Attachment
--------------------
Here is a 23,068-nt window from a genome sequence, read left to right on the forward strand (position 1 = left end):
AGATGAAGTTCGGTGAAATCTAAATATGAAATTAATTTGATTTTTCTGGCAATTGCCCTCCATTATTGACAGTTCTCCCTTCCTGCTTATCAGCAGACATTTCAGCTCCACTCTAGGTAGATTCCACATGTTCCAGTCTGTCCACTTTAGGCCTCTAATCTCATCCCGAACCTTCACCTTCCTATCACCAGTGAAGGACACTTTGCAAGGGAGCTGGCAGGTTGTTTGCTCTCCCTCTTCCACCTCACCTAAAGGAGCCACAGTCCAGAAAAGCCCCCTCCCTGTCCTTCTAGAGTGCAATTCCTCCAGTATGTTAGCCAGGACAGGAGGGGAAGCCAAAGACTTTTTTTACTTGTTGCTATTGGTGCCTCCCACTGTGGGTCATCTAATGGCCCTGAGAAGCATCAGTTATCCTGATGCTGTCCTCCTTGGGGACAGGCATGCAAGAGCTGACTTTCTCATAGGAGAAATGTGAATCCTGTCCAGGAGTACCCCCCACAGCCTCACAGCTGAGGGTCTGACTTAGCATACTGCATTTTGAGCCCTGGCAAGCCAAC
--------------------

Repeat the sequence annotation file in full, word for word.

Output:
Here is a 23,068-nt window from a genome sequence, read left to right on the forward strand (position 1 = left end):
AGATGAAGTTCGGTGAAATCTAAATATGAAATTAATTTGATTTTTCTGGCAATTGCCCTCCATTATTGACAGTTCTCCCTTCCTGCTTATCAGCAGACATTTCAGCTCCACTCTAGGTAGATTCCACATGTTCCAGTCTGTCCACTTTAGGCCTCTAATCTCATCCCGAACCTTCACCTTCCTATCACCAGTGAAGGACACTTTGCAAGGGAGCTGGCAGGTTGTTTGCTCTCCCTCTTCCACCTCACCTAAAGGAGCCACAGTCCAGAAAAGCCCCCTCCCTGTCCTTCTAGAGTGCAATTCCTCCAGTATGTTAGCCAGGACAGGAGGGGAAGCCAAAGACTTTTTTTACTTGTTGCTATTGGTGCCTCCCACTGTGGGTCATCTAATGGCCCTGAGAAGCATCAGTTATCCTGATGCTGTCCTCCTTGGGGACAGGCATGCAAGAGCTGACTTTCTCATAGGAGAAATGTGAATCCTGTCCAGGAGTACCCCCCACAGCCTCACAGCTGAGGGTCTGACTTAGCATACTGCATTTTGAGCCCTGGCAAGCCAAC